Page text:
Attempt to detect merges based on the commit message with a
           custom regex. It can be used with -m to enable the default
           regexes as well. You must escape forward slashes.

           The regex must capture the source branch name in $1.

           This option can be used several times to provide several
           detection regexes.

       -S <regex>
           Skip paths matching the regex.

           Import all commits, including recent ones. cvsimport by
           default skips commits that have a timestamp less than 10
           minutes ago.

       -L <limit>
           Limit the number of commits imported. Workaround for cases
           where cvsimport leaks memory.

       -A <author-conv-file>
           CVS by default uses the Unix username when writing its commit
           logs. Using this option and an author-conv-file maps the name
           recorded in CVS to author name, e-mail and optional time

                       exon=Andreas Ericsson <>
                       spawn=Simon Pawn <> America/Chicago

           git cvsimport will make it appear as those authors had their
           GIT_AUTHOR_NAME and GIT_AUTHOR_EMAIL set properly all along.
           If a time zone is specified, GIT_AUTHOR_DATE will have the
           corresponding offset applied.

           For convenience, this data is saved to $GIT_DIR/cvs-authors
           each time the -A option is provided and read from that same
           file each time git cvsimport is run.

           It is not recommended to use this feature if you intend to
           export changes back to CVS again later with git

           Generate a $GIT_DIR/cvs-revisions file containing a mapping
           from CVS revision numbers to newly-created Git commit IDs.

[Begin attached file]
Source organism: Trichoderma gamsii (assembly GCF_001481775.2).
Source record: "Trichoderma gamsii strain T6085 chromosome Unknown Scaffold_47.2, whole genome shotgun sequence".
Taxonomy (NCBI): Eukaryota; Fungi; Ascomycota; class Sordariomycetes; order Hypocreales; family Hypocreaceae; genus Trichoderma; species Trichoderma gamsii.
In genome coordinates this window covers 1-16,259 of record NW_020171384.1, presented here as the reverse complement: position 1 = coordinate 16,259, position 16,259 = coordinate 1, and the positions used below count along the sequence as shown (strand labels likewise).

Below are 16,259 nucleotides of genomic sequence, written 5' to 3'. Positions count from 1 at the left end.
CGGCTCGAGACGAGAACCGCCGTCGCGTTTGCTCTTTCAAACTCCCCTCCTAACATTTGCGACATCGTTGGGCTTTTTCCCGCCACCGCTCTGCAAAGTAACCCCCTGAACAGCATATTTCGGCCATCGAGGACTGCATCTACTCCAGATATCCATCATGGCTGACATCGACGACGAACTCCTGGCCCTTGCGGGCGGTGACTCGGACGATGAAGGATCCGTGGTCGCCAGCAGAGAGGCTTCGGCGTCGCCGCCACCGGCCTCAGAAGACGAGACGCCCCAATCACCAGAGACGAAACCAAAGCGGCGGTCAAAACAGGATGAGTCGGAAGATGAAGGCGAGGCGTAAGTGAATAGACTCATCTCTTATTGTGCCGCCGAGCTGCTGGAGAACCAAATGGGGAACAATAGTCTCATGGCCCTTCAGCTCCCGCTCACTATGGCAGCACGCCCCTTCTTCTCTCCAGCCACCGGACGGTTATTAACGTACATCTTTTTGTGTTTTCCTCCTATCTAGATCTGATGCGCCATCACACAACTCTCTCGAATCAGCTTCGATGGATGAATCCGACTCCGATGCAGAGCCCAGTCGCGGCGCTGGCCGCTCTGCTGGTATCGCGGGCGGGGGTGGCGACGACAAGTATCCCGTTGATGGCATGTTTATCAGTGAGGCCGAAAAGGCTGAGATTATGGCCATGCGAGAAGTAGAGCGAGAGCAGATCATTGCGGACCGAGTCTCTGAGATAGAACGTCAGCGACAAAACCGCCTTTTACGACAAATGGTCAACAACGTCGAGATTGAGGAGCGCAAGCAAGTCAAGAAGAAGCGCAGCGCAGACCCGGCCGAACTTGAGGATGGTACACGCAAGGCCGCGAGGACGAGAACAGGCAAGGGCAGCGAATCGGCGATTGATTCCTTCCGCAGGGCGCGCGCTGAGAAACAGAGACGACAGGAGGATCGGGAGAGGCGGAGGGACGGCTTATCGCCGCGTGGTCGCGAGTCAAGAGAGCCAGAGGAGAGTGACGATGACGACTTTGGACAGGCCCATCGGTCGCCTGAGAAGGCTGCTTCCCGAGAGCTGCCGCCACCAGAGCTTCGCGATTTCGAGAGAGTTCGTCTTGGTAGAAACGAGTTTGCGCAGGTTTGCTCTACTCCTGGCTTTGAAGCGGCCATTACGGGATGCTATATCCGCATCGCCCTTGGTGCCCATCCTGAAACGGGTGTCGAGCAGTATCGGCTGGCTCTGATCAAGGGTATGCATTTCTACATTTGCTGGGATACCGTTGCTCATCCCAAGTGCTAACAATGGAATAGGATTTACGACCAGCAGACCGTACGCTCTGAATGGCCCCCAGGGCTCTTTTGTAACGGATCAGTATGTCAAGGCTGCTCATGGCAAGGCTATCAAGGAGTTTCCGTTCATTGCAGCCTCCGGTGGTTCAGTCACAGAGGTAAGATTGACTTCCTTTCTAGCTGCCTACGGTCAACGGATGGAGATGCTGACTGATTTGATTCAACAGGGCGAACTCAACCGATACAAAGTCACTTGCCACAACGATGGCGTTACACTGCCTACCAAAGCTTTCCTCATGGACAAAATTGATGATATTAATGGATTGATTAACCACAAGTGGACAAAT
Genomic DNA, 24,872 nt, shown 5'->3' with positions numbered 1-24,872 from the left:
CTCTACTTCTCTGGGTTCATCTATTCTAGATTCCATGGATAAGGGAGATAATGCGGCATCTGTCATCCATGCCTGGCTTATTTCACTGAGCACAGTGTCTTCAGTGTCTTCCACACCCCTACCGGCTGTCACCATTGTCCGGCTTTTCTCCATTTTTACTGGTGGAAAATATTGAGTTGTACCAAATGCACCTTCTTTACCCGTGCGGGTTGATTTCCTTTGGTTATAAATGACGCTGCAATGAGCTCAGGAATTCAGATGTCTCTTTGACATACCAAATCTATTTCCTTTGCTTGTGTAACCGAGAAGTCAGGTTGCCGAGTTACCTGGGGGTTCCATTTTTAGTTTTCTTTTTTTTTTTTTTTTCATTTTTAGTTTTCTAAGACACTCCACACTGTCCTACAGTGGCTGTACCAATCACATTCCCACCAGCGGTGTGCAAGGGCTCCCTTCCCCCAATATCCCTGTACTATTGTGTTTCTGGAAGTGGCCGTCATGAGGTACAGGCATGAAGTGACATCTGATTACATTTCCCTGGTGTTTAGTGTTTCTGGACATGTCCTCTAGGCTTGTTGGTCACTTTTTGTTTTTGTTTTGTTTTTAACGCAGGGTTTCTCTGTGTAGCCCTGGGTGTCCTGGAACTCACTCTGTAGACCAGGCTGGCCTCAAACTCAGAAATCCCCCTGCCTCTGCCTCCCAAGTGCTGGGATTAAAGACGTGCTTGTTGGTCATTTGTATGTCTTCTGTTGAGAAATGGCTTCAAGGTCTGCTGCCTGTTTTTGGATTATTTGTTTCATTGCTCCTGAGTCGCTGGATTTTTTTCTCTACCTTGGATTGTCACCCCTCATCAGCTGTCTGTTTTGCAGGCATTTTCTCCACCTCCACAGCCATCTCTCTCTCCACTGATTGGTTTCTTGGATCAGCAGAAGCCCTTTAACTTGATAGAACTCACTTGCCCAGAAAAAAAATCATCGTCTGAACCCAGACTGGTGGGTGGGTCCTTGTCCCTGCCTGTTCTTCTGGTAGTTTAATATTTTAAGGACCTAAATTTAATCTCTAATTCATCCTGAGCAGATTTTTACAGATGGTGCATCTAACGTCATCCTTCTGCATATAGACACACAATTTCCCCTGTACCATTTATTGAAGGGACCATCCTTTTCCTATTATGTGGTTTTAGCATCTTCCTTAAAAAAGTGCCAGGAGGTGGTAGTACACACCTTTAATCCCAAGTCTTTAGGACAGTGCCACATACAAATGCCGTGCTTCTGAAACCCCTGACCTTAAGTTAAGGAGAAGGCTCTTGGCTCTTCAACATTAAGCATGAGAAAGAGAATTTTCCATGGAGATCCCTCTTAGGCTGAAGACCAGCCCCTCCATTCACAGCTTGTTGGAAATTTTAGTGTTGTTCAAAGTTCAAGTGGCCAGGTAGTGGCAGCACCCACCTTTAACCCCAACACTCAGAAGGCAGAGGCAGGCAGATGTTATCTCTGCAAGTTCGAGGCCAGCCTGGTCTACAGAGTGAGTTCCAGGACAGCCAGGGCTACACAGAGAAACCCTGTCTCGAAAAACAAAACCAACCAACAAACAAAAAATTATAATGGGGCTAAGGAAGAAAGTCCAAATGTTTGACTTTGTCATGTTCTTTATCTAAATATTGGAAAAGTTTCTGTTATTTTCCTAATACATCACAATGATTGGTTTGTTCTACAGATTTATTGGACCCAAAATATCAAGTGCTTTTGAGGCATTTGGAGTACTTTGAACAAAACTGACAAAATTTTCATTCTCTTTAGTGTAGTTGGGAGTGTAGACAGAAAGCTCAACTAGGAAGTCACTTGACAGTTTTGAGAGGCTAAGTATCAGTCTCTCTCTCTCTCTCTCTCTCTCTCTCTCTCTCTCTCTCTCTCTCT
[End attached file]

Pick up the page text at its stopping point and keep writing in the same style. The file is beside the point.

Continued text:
The generated file will contain one line for each (filename,
           revision) pair imported; each line will look like

               src/widget.c 1.1 1d862f173cdc7325b6fa6d2ae1cfd61fd1b512b7

           The revision data is appended to the file if it already
           exists, for use when doing incremental imports.

           This option may be useful if you have CVS revision numbers
           stored in commit messages, bug-tracking systems, email
           archives, and the like.

           Print a short usage message and exit.

OUTPUT         top

       If -v is specified, the script reports what it is doing.

       Otherwise, success is indicated the Unix way, i.e. by simply
       exiting with a zero exit status.

ISSUES         top

       Problems related to timestamps:

       •   If timestamps of commits in the CVS repository are not stable
           enough to be used for ordering commits changes may show up in
           the wrong order.

       •   If any files were ever "cvs import"ed more than once (e.g.,
           import of more than one vendor release) the HEAD contains the
           wrong content.

       •   If the timestamp order of different files cross the revision
           order within the commit matching time window the order of
           commits may be wrong.

       Problems related to branches:

       •   Branches on which no commits have been made are not imported.

       •   All files from the branching point are added to a branch even
           if never added in CVS.

       •   This applies to files added to the source branch after a
           daughter branch was created: if previously no commit was made
           on the daughter branch they will erroneously be added to the
           daughter branch in git.

       Problems related to tags:

       •   Multiple tags on the same revision are not imported.

       If you suspect that any of these issues may apply to the
       repository you want to import, consider using cvs2git:

       •   cvs2git (part of cvs2svn), 

GIT         top

       Part of the git(1) suite

NOTES         top

        1. cvs2git

        2. cvs-fast-export

COLOPHON         top

       This page is part of the git (Git distributed version control
       system) project.  Information about the project can be found at
       ⟨⟩.  If you have a bug report for this manual
       page, see ⟨⟩.  This page was obtained
       from the project's upstream Git repository
       ⟨⟩ on 2021-08-27.  (At that time,
       the date of the most recent commit that was found in the
       repository was 2021-08-24.)  If you discover any rendering
       problems in this HTML version of the page, or you believe there
       is a better or more up-to-date source for the page, or you have
       corrections or improvements to the information in this COLOPHON
       (which is not part of the original manual page), send a mail to

Git         08/27/2021               GIT-CVSIMPORT(1)

Pages that refer to this page: git(1)gitcvs-migration(7)